With online disinformation threatening social and political stability, internet users need easy ways to identify falsehoods. During a global pandemic, the stakes couldn’t be higher. As state and non-state actors perpetuate myths about the efficacy of COVID-19 mitigation measures and vaccine safety, fake news is now a threat to public health.
The problem is particularly acute in the Czech Republic, where Russia has long seeded the information space with pro-Kremlin, anti-EU rhetoric (the digital successor to the Soviet Union’s physical occupation of Czechoslovakia during the Cold War). The frequency of these lies has only accelerated during the coronavirus crisis, and is partly to blame for Czech’s distrust of government control measures.
To raise public awareness of the disinformation threat, and to protect people from the dangers of online manipulation in the Czech internet space, Semantic Visions began exploring ways to help tech companies highlight deliberately deceptive content. The goal was to give internet users a fighting chance in the disinformation war.
In mid-2019, we approached Seznam, one of the largest search-engine providers in the Czech Republic (second only to Google), with a simple pitch: let us help you help your customers browse safely. Unlike other global search engines that put profits ahead of responsible business, Seznam was eager to engage.
Seznam has long been committed to cleaning up the Czech digital landscape. In 2018, the company began steering its clients away from placing ads on websites listed by Konspiratori.sk as purveyors of falsehoods. Then in December 2020, the company agreed to label deceptive content in search results. To facilitate this commitment, Semantic Visions traced the origins of online falsehoods using Big Data semantics, and provided Seznam with our list of dangerous websites. The tech company then incorporated these and other datasets into its search algorithm.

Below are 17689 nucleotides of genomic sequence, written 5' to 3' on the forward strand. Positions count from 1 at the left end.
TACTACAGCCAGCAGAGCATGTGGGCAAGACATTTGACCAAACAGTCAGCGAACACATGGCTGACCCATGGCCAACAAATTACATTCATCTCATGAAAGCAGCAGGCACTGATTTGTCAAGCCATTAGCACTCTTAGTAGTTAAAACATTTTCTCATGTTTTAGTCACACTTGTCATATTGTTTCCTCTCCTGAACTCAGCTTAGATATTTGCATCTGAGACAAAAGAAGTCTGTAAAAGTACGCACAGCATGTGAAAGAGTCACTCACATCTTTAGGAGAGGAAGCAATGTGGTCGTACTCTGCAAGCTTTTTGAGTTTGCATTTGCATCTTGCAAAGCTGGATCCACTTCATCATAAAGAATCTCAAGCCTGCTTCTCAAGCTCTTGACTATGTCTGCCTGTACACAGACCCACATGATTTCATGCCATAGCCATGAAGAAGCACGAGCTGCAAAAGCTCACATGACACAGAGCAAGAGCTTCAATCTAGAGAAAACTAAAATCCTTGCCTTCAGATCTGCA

Now when a user uses search.seznam.cz, disinformation is labeled. For instance, when the term “Russia” is searched, the website Sputnik News is listed in the results, along with a warning: “Pay attention to this content.” By clicking read more, readers are provided with disclaimers about why they should be careful when consuming the content.
Seznam’s decision to mark disinformation using data from Semantic Visions is having a positive effect on content consumption, company officials say. While precise statistics are unavailable, what is clear is that Seznam is fast becoming an industry leader in tackling disinformation via ethical search curation.
“Misinformation has become an everyday part of Internet content, and the average user may no longer be sure what to believe,” says Seznam product manager Tomáš Peroutka. “That’s why we decided to start raising awareness of the most common conspiracy theories and identifying the sites that are most involved in spreading them in search results.”
Ondřej Procházka, Chairman of the Board of Directors of Seznam.cz, says the goal of working with independent organizations like Semantic Visions is to provide an unbiased and expert evaluation of information reliability. Ultimately, he says, “It’s up to each user to decide how to deal with the information their search returns.”
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